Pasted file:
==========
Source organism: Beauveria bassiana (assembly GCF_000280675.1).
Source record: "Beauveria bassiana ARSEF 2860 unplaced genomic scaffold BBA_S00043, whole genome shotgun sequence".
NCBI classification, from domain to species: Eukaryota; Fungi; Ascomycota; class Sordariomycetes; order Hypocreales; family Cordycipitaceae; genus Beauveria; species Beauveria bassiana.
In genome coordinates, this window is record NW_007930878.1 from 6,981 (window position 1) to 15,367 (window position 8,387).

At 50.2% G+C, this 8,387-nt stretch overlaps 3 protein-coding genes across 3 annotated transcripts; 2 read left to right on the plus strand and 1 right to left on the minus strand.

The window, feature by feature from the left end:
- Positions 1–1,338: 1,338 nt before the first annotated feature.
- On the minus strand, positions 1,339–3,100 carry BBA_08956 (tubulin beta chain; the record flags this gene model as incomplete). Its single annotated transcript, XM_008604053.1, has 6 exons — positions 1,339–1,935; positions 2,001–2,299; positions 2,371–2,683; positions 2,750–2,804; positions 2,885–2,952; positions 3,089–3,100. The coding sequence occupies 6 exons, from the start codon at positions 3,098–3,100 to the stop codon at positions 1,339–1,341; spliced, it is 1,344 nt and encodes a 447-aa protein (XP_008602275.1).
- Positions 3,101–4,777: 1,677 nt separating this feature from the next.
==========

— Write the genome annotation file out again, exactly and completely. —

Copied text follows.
Source organism: Beauveria bassiana (assembly GCF_000280675.1).
Source record: "Beauveria bassiana ARSEF 2860 unplaced genomic scaffold BBA_S00043, whole genome shotgun sequence".
NCBI classification, from domain to species: Eukaryota; Fungi; Ascomycota; class Sordariomycetes; order Hypocreales; family Cordycipitaceae; genus Beauveria; species Beauveria bassiana.
In genome coordinates, this window is record NW_007930878.1 from 6,981 (window position 1) to 15,367 (window position 8,387).

At 50.2% G+C, this 8,387-nt stretch overlaps 3 protein-coding genes across 3 annotated transcripts; 2 read left to right on the plus strand and 1 right to left on the minus strand.

The window, feature by feature from the left end:
- Positions 1–1,338: 1,338 nt before the first annotated feature.
- On the minus strand, positions 1,339–3,100 carry BBA_08956 (tubulin beta chain; the record flags this gene model as incomplete). Its single annotated transcript, XM_008604053.1, has 6 exons — positions 1,339–1,935; positions 2,001–2,299; positions 2,371–2,683; positions 2,750–2,804; positions 2,885–2,952; positions 3,089–3,100. The coding sequence occupies 6 exons, from the start codon at positions 3,098–3,100 to the stop codon at positions 1,339–1,341; spliced, it is 1,344 nt and encodes a 447-aa protein (XP_008602275.1).
- Positions 3,101–4,777: 1,677 nt separating this feature from the next.